Rwanda’s economy has begun recovering from the shock caused by the COVID-19 pandemic. Real GDP growth is projected to increase from an annual average of 5.4% for 2019 to 2021, to 6.4% in 2022. Inflation is projected to increase from an annual average of 3.7% for 2019 to 2021, to 8.0% in 2022. The elevated inflation is caused by the sanctions against Russia which have increased the price of crucial imports. In the medium-term period from 2023 to 2025, real GDP growth is projected to increase to an annual average of 7.6%. Meanwhile, inflation is projected to decrease to an average of 6.0% over the medium-term from 2023 to 2025.
The Government of Rwanda’s debt has been steadily increasing since 2020. Rwanda’s gross public debt is projected to increase from an annual average of 61.0% of GDP for 2019 to 2021, to 72.0% of GDP in 2022. The increase in public debt is largely due to the Government of Rwanda implementing procyclical fiscal expansion despite the economic recovery from the shock caused by the global lockdown response to the COVID-19 pandemic. The fiscal deficit is projected to narrow slightly from an annual average of -7.1% of GDP for 2019 to 2021, to -6.8% in 2022. This shows the procyclical fiscal stance taken by the government as spending and further borrowing outpace revenue growth. In the medium-term period from 2023 to 2025, the fiscal deficit is projected to narrow to an annual average of -4.5% of GDP. Therefore, public debt is projected to decrease slightly to an average of 71.8% of GDP over the medium-term from 2023 to 2025.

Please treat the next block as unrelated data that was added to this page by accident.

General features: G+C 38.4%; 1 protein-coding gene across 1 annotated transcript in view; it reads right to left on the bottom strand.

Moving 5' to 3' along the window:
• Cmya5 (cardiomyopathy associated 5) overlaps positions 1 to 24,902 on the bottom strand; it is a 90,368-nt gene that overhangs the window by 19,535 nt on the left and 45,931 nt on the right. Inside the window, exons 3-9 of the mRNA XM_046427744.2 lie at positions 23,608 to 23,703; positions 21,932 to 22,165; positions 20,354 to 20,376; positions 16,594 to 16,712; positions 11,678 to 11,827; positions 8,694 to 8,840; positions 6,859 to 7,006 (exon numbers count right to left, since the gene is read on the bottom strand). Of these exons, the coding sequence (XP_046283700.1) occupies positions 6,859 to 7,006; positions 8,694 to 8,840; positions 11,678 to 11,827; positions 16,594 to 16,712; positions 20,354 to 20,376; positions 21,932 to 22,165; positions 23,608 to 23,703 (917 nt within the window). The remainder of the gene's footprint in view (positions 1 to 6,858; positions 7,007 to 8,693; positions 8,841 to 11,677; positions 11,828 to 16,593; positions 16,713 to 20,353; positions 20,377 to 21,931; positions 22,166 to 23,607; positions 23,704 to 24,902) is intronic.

Rwanda’s external sector was largely unaffected by the COVID-19 pandemic in 2020 but the sector has begun deteriorating despite the rebound in commodity prices, which have increased export earnings strengthening the RWF and raising demand for imports. Rwanda’s current account deficit is projected to widen from an annual average of -USD 1.2 billion (approx. -11.4% of GDP) for 2019 to 2021, to -USD 1.4 billion (approx. -11.4% of GDP) in 2022. In the medium-term period from 2023 to 2025, the current account deficit is projected to narrow to an annual average of -USD 1.3 billion (approx. -9.0% of GDP). This illustrates a short-lived but persistent deterioration of the current account balance despite the current rebound in commodity prices which is primarily driven by the impact of sanctions against Russia. Therefore, Rwandan authorities will have to take a proactive approach to macroeconomic management in order to maintain the RWF strength and invest in further diversification of the country’s exports away from the continued reliance on raw agricultural and mineral commodities.
Rwanda is scheduled to hold its presidential elections in Aug 2024 and the election campaigning cycle still a long way ahead. Incumbent President H.E. Paul Kagame will not be eligible for re-election since he is currently serving a second term in office using his regional integration, peace and stability, and anti-corruption rhetoric. The current political climate remains relatively calm despite economic pressures due to reduce tourism after the COVID-19 pandemic. President H.E. Paul Kagame will also seek to continue playing a meaningful role in resolving conflicts and political tensions in neighbouring states such the Democratic Republic of Congo and Burundi. This remains the central aim in Rwanda’s regional priorities as a member of the EAC and the International Conference on the Great Lakes Region.